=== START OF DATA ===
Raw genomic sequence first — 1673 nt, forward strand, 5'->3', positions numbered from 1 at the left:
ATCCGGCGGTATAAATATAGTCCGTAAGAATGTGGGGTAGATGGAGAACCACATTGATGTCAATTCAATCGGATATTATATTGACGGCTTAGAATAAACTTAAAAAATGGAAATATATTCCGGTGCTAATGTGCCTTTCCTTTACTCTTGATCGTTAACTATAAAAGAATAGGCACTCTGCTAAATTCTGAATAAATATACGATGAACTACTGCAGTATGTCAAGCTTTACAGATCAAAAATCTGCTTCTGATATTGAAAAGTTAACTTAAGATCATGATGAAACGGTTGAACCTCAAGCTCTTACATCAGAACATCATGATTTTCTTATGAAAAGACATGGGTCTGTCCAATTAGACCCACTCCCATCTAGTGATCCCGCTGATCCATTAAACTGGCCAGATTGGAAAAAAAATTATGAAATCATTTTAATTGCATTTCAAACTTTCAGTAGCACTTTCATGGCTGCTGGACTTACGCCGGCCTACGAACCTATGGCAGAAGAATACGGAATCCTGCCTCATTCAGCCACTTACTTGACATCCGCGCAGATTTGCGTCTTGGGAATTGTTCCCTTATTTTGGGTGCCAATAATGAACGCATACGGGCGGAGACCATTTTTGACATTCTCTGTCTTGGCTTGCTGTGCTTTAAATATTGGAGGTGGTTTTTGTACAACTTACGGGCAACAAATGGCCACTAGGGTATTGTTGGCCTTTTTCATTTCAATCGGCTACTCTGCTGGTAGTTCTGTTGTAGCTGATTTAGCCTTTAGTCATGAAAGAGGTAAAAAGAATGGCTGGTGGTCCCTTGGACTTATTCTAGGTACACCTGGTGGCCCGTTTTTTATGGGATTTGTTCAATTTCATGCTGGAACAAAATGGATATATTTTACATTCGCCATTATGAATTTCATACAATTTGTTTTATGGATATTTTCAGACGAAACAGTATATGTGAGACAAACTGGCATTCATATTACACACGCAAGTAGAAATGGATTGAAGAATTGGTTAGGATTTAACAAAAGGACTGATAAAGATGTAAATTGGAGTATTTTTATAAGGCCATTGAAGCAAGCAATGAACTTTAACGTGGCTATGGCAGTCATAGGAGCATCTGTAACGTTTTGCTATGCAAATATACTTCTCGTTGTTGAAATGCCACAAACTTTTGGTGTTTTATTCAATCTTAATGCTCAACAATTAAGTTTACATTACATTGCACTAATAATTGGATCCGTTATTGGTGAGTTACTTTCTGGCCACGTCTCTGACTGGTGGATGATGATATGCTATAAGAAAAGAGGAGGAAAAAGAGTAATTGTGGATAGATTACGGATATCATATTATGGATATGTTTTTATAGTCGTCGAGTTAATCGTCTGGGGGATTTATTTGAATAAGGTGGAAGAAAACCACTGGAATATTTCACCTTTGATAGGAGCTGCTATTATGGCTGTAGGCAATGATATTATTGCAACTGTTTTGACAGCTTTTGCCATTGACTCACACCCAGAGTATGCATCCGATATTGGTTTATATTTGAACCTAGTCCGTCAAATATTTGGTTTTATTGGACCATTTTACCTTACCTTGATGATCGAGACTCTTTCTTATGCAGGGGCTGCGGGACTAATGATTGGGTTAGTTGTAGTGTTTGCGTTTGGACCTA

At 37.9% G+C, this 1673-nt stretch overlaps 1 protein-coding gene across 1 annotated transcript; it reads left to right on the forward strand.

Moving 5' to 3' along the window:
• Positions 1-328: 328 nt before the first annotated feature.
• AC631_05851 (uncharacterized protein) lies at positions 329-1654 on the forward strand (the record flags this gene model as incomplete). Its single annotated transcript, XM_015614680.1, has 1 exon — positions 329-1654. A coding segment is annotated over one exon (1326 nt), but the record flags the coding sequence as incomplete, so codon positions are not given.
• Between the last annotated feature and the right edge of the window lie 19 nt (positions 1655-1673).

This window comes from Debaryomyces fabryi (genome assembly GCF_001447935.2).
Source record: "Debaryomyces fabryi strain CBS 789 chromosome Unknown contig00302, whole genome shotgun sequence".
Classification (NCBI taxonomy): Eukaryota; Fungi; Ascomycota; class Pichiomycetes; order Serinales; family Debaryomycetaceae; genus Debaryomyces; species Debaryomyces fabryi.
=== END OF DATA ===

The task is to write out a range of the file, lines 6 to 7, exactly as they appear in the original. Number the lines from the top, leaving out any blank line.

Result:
• AC631_05851 (uncharacterized protein) lies at positions 329-1654 on the forward strand (the record flags this gene model as incomplete). Its single annotated transcript, XM_015614680.1, has 1 exon — positions 329-1654. A coding segment is annotated over one exon (1326 nt), but the record flags the coding sequence as incomplete, so codon positions are not given.
• Between the last annotated feature and the right edge of the window lie 19 nt (positions 1655-1673).